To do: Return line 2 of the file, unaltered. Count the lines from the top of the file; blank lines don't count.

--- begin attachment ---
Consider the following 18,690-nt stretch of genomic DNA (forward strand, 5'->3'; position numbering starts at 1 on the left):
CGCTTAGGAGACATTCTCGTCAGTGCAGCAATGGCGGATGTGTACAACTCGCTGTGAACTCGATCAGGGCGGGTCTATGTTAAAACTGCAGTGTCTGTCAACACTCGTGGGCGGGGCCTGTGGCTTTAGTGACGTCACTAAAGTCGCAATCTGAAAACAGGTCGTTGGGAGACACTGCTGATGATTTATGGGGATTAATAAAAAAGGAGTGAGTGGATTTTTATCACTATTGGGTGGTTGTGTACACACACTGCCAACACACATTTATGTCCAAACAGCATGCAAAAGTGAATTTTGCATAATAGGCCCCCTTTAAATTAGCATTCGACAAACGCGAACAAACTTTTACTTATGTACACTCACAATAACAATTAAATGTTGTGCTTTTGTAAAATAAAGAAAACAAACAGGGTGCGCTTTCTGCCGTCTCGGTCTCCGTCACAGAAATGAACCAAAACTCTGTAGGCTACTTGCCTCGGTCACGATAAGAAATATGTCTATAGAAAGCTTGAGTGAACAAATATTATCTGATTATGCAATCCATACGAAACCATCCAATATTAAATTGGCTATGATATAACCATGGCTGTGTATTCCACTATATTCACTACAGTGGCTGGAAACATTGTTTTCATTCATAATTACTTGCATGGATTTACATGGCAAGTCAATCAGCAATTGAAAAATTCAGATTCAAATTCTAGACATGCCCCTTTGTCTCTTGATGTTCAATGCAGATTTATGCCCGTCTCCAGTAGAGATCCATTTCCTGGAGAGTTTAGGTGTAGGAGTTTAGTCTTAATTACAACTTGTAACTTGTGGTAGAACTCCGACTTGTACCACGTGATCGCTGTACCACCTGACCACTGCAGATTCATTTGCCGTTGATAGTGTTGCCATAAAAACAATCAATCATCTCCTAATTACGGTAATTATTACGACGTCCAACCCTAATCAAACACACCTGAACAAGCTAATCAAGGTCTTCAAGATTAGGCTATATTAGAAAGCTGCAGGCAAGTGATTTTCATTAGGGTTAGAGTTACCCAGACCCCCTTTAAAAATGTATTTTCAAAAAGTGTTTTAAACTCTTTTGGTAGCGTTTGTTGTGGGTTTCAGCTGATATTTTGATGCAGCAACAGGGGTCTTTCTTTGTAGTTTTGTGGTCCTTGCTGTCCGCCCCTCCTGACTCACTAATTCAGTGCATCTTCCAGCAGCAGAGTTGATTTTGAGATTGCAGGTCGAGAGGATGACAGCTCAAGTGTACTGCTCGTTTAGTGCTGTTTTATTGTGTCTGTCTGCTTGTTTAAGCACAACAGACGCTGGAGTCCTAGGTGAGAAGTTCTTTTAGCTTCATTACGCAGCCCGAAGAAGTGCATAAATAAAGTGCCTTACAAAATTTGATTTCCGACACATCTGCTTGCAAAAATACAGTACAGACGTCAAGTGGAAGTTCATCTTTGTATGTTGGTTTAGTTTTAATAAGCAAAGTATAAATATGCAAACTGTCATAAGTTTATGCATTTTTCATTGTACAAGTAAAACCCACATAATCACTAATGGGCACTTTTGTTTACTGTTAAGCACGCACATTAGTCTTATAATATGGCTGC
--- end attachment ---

CGCTTAGGAGACATTCTCGTCAGTGCAGCAATGGCGGATGTGTACAACTCGCTGTGAACTCGATCAGGGCGGGTCTATGTTAAAACTGCAGTGTCTGTCAACACTCGTGGGCGGGGCCTGTGGCTTTAGTGACGTCACTAAAGTCGCAATCTGAAAACAGGTCGTTGGGAGACACTGCTGATGATTTATGGGGATTAATAAAAAAGGAGTGAGTGGATTTTTATCACTATTGGGTGGTTGTGTACACACACTGCCAACACACATTTATGTCCAAACAGCATGCAAAAGTGAATTTTGCATAATAGGCCCCCTTTAAATTAGCATTCGACAAACGCGAACAAACTTTTACTTATGTACACTCACAATAACAATTAAATGTTGTGCTTTTGTAAAATAAAGAAAACAAACAGGGTGCGCTTTCTGCCGTCTCGGTCTCCGTCACAGAAATGAACCAAAACTCTGTAGGCTACTTGCCTCGGTCACGATAAGAAATATGTCTATAGAAAGCTTGAGTGAACAAATATTATCTGATTATGCAATCCATACGAAACCATCCAATATTAAATTGGCTATGATATAACCATGGCTGTGTATTCCACTATATTCACTACAGTGGCTGGAAACATTGTTTTCATTCATAATTACTTGCATGGATTTACATGGCAAGTCAATCAGCAATTGAAAAATTCAGATTCAAATTCTAGACATGCCCCTTTGTCTCTTGATGTTCAATGCAGATTTATGCCCGTCTCCAGTAGAGATCCATTTCCTGGAGAGTTTAGGTGTAGGAGTTTAGTCTTAATTACAACTTGTAACTTGTGGTAGAACTCCGACTTGTACCACGTGATCGCTGTACCACCTGACCACTGCAGATTCATTTGCCGTTGATAGTGTTGCCATAAAAACAATCAATCATCTCCTAATTACGGTAATTATTACGACGTCCAACCCTAATCAAACACACCTGAACAAGCTAATCAAGGTCTTCAAGATTAGGCTATATTAGAAAGCTGCAGGCAAGTGATTTTCATTAGGGTTAGAGTTACCCAGACCCCCTTTAAAAATGTATTTTCAAAAAGTGTTTTAAACTCTTTTGGTAGCGTTTGTTGTGGGTTTCAGCTGATATTTTGATGCAGCAACAGGGGTCTTTCTTTGTAGTTTTGTGGTCCTTGCTGTCCGCCCCTCCTGACTCACTAATTCAGTGCATCTTCCAGCAGCAGAGTTGATTTTGAGATTGCAGGTCGAGAGGATGACAGCTCAAGTGTACTGCTCGTTTAGTGCTGTTTTATTGTGTCTGTCTGCTTGTTTAAGCACAACAGACGCTGGAGTCCTAGGTGAGAAGTTCTTTTAGCTTCATTACGCAGCCCGAAGAAGTGCATAAATAAAGTGCCTTACAAAATTTGATTTCCGACACATCTGCTTGCAAAAATACAGTACAGACGTCAAGTGGAAGTTCATCTTTGTATGTTGGTTTAGTTTTAATAAGCAAAGTATAAATATGCAAACTGTCATAAGTTTATGCATTTTTCATTGTACAAGTAAAACCCACATAATCACTAATGGGCACTTTTGTTTACTGTTAAGCACGCACATTAGTCTTATAATATGGCTGC